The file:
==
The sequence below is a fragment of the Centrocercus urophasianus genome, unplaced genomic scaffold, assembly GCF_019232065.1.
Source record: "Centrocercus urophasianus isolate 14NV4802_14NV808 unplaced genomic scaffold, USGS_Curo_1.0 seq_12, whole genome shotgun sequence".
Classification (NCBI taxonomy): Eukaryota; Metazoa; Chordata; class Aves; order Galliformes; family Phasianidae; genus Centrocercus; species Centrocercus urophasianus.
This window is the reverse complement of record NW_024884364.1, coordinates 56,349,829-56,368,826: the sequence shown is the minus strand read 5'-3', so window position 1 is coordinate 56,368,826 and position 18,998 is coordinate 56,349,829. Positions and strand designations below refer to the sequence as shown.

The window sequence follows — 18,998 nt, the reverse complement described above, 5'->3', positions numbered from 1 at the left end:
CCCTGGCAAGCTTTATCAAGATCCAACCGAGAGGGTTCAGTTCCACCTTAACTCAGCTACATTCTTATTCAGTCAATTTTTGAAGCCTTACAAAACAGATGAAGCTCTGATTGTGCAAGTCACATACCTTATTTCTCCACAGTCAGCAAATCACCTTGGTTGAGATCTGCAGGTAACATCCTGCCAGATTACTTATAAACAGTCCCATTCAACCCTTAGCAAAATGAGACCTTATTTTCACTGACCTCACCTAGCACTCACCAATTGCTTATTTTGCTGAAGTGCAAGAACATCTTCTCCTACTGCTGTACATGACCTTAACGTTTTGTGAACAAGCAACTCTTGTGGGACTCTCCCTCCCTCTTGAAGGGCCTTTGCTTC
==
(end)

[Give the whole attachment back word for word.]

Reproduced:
The sequence below is a fragment of the Centrocercus urophasianus genome, unplaced genomic scaffold, assembly GCF_019232065.1.
Source record: "Centrocercus urophasianus isolate 14NV4802_14NV808 unplaced genomic scaffold, USGS_Curo_1.0 seq_12, whole genome shotgun sequence".
Classification (NCBI taxonomy): Eukaryota; Metazoa; Chordata; class Aves; order Galliformes; family Phasianidae; genus Centrocercus; species Centrocercus urophasianus.
This window is the reverse complement of record NW_024884364.1, coordinates 56,349,829-56,368,826: the sequence shown is the minus strand read 5'-3', so window position 1 is coordinate 56,368,826 and position 18,998 is coordinate 56,349,829. Positions and strand designations below refer to the sequence as shown.

The window sequence follows — 18,998 nt, the reverse complement described above, 5'->3', positions numbered from 1 at the left end:
CCCTGGCAAGCTTTATCAAGATCCAACCGAGAGGGTTCAGTTCCACCTTAACTCAGCTACATTCTTATTCAGTCAATTTTTGAAGCCTTACAAAACAGATGAAGCTCTGATTGTGCAAGTCACATACCTTATTTCTCCACAGTCAGCAAATCACCTTGGTTGAGATCTGCAGGTAACATCCTGCCAGATTACTTATAAACAGTCCCATTCAACCCTTAGCAAAATGAGACCTTATTTTCACTGACCTCACCTAGCACTCACCAATTGCTTATTTTGCTGAAGTGCAAGAACATCTTCTCCTACTGCTGTACATGACCTTAACGTTTTGTGAACAAGCAACTCTTGTGGGACTCTCCCTCCCTCTTGAAGGGCCTTTGCTTC